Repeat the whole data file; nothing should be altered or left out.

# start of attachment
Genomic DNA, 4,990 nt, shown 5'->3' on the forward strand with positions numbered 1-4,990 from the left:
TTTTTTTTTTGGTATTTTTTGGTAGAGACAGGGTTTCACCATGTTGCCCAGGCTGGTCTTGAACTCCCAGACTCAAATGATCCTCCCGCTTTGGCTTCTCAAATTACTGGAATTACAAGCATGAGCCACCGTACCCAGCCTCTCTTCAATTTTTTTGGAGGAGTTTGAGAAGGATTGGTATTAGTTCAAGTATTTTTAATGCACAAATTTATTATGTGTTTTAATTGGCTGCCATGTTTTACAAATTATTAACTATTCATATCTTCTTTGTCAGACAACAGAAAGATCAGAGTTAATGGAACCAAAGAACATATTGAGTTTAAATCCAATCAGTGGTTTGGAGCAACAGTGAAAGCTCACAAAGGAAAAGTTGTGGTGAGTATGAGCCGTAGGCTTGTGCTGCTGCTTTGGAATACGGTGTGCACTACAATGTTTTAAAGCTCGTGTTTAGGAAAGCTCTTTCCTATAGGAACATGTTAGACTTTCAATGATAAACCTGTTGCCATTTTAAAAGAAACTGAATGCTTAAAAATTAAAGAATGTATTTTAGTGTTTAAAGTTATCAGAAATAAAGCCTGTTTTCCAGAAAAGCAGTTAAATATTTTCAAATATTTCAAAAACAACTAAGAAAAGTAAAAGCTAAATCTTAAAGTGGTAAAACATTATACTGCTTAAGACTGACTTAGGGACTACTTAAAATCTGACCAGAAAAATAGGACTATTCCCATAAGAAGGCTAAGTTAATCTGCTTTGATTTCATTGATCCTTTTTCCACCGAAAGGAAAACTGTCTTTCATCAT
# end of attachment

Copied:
Genomic DNA, 4,990 nt, shown 5'->3' on the forward strand with positions numbered 1-4,990 from the left:
TTTTTTTTTTGGTATTTTTTGGTAGAGACAGGGTTTCACCATGTTGCCCAGGCTGGTCTTGAACTCCCAGACTCAAATGATCCTCCCGCTTTGGCTTCTCAAATTACTGGAATTACAAGCATGAGCCACCGTACCCAGCCTCTCTTCAATTTTTTTGGAGGAGTTTGAGAAGGATTGGTATTAGTTCAAGTATTTTTAATGCACAAATTTATTATGTGTTTTAATTGGCTGCCATGTTTTACAAATTATTAACTATTCATATCTTCTTTGTCAGACAACAGAAAGATCAGAGTTAATGGAACCAAAGAACATATTGAGTTTAAATCCAATCAGTGGTTTGGAGCAACAGTGAAAGCTCACAAAGGAAAAGTTGTGGTGAGTATGAGCCGTAGGCTTGTGCTGCTGCTTTGGAATACGGTGTGCACTACAATGTTTTAAAGCTCGTGTTTAGGAAAGCTCTTTCCTATAGGAACATGTTAGACTTTCAATGATAAACCTGTTGCCATTTTAAAAGAAACTGAATGCTTAAAAATTAAAGAATGTATTTTAGTGTTTAAAGTTATCAGAAATAAAGCCTGTTTTCCAGAAAAGCAGTTAAATATTTTCAAATATTTCAAAAACAACTAAGAAAAGTAAAAGCTAAATCTTAAAGTGGTAAAACATTATACTGCTTAAGACTGACTTAGGGACTACTTAAAATCTGACCAGAAAAATAGGACTATTCCCATAAGAAGGCTAAGTTAATCTGCTTTGATTTCATTGATCCTTTTTCCACCGAAAGGAAAACTGTCTTTCATCAT